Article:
I once interviewed astronaut Sally Ride about her remarkable achievement in being the first American women to voyage into space. She was modest, of course, speaking about it as if anyone could climb on top of 30 stories of gleaming rocket, then ride 7 million pounds of thrust into the deep blue horizons above Earth.
When I pressed a little further, asking her to describe the most important thing anyone had ever said to her -- words that might have encouraged her to pursue her legendary career -- she thought for a moment, then said: "When I was a young girl, my father once told me, 'You have to reach for the stars.'"
Sally Ride, who died on Monday at the age of 61, after a 17-month battle with pancreatic cancer, didn't just reach for the stars, she became one -- and not the kind who signs autographs and gets fan mail (though there was plenty of that, to be sure). Instead, Sally took her rightful place in the rare galaxy of America heroes who would come to represent the courage and adventurousness that are the hallmarks of our nation.
I vividly remember that overcast morning in June of 1983, when Sally, NASA's youngest astronaut, was strapped into her seat aboard the space shuttle Challenger, then soared into the history books. How proud we all were of that historic achievement. How inspired she made us feel as women. And how we all cheered when her mother, Joyce, said to the assembled reporters, "Thank God for Gloria Steinem."
"Millions of little girls are going to sit by their television sets and see they can be astronauts, heroes, explorers and scientists," Steinem said the next day. Across the country, girls and women were galvanized by this new giant step for the space program -- and for America. And Sally was honored to have become a role model for women everywhere. Earlier in the year she had appeared on the cover of Ms. magazine -- and she took that magazine with her into space. What a message she sent to all of us.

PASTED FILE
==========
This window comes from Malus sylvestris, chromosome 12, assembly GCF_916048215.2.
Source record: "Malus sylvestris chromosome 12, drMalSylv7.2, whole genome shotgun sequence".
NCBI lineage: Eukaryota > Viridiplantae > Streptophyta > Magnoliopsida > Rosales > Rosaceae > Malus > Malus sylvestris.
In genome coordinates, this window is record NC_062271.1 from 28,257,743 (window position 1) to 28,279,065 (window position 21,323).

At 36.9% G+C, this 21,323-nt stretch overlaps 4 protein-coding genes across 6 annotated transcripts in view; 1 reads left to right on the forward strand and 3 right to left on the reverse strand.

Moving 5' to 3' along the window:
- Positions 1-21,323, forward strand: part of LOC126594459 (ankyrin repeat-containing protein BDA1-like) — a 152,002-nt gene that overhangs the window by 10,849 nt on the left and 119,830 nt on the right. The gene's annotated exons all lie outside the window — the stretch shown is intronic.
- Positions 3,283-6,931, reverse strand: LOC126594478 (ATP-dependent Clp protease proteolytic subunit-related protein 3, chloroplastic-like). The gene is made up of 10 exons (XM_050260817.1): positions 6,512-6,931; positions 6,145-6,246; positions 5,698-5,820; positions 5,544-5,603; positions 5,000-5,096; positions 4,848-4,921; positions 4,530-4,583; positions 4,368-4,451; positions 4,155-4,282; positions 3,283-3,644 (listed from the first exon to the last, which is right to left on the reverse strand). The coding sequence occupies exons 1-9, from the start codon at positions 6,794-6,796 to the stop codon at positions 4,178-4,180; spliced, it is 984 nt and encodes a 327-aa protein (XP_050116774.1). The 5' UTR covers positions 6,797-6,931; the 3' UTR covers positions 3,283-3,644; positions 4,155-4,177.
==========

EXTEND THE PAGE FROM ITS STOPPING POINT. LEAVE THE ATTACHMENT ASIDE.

But more than just a standard-bearer for the women's movement -- more than just a legend within the space program -- Sally Ride was a living testament to the passion and gustiness and invincibility of the human spirit.
On my desk, next to a picture of my father, I keep a copy of the classic children's book, The Little Prince, and I frequently turn to the page that bears my favorite quote -- in which the Prince says, "In one of the stars I shall be living. In one of them I shall be laughing. And so it will be as if all the stars were laughing when you look at the sky at night."
Now, when we look at the sky at night, we can remember Sally Ride. And we can say, with admiration and love, "You earned your place in the heavens, Sally. Farewell, we will miss you."
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Here is the complete text to my interview with Sally Ride, which appeared as a first-person essay in my book, "The Right Words at the Right Time." I hope you enjoy it.
To this day I remember a simple line my father Dale Ride told me one afternoon when I came home from school, somewhat despondent. I hadn't said anything to him about my mood, but he sensed I was down. It was early on, during my years at West Lake High School in Los Angeles. Now, what he said may not seem earth-shattering; in fact, I'm sure it's a line everyone has heard, but somehow what he said to me that day not only bolstered my confidence then, it stays with me even now.
Like a lot of kids in high school, I was suffering through a loss of self-esteem; I had no confidence in myself whatsoever. I felt that all my friends were much smarter. This is not to say I was ever taunted. It was just a building sense of insecurity and anxiety that I'm sure a lot of kids go through.
So after school one day I came home and was obviously still in the down mood well into the evening. My father was one of my biggest supporters. He always tried to motivate me and, more important, get me to set my goals high. So, this one day, we just started having a casual conversation. Then in the middle of it, he just said, "You know, you have to reach for the stars."
That instant, the phrase hit me. This was long before I had any aspirations to be an astronaut - I had no notion at all of NASA or anything related to space. Certainly, even at that age, I was really interested in science, but I was equally passionate about tennis and already had a place on the U.S. junior circuit. What that phrase clarified for me was that whatever you were doing you have to reach for the top.